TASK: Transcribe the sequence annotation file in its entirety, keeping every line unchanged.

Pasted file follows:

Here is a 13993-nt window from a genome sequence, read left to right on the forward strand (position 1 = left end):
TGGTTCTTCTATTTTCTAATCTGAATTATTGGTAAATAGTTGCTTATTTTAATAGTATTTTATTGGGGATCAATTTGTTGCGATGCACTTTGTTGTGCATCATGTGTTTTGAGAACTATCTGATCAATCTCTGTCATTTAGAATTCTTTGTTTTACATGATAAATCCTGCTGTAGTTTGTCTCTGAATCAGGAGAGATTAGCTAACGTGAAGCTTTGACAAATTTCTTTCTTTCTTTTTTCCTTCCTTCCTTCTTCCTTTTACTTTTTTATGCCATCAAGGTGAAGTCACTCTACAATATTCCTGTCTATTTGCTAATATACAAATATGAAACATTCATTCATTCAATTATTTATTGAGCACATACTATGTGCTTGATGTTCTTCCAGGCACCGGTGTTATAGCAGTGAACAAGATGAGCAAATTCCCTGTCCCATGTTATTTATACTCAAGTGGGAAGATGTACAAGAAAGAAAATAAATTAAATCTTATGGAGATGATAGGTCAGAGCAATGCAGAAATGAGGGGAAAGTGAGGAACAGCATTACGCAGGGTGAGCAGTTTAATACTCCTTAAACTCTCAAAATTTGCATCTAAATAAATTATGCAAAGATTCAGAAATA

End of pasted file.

Here is a 13993-nt window from a genome sequence, read left to right on the forward strand (position 1 = left end):
TGGTTCTTCTATTTTCTAATCTGAATTATTGGTAAATAGTTGCTTATTTTAATAGTATTTTATTGGGGATCAATTTGTTGCGATGCACTTTGTTGTGCATCATGTGTTTTGAGAACTATCTGATCAATCTCTGTCATTTAGAATTCTTTGTTTTACATGATAAATCCTGCTGTAGTTTGTCTCTGAATCAGGAGAGATTAGCTAACGTGAAGCTTTGACAAATTTCTTTCTTTCTTTTTTCCTTCCTTCCTTCTTCCTTTTACTTTTTTATGCCATCAAGGTGAAGTCACTCTACAATATTCCTGTCTATTTGCTAATATACAAATATGAAACATTCATTCATTCAATTATTTATTGAGCACATACTATGTGCTTGATGTTCTTCCAGGCACCGGTGTTATAGCAGTGAACAAGATGAGCAAATTCCCTGTCCCATGTTATTTATACTCAAGTGGGAAGATGTACAAGAAAGAAAATAAATTAAATCTTATGGAGATGATAGGTCAGAGCAATGCAGAAATGAGGGGAAAGTGAGGAACAGCATTACGCAGGGTGAGCAGTTTAATACTCCTTAAACTCTCAAAATTTGCATCTAAATAAATTATGCAAAGATTCAGAAATA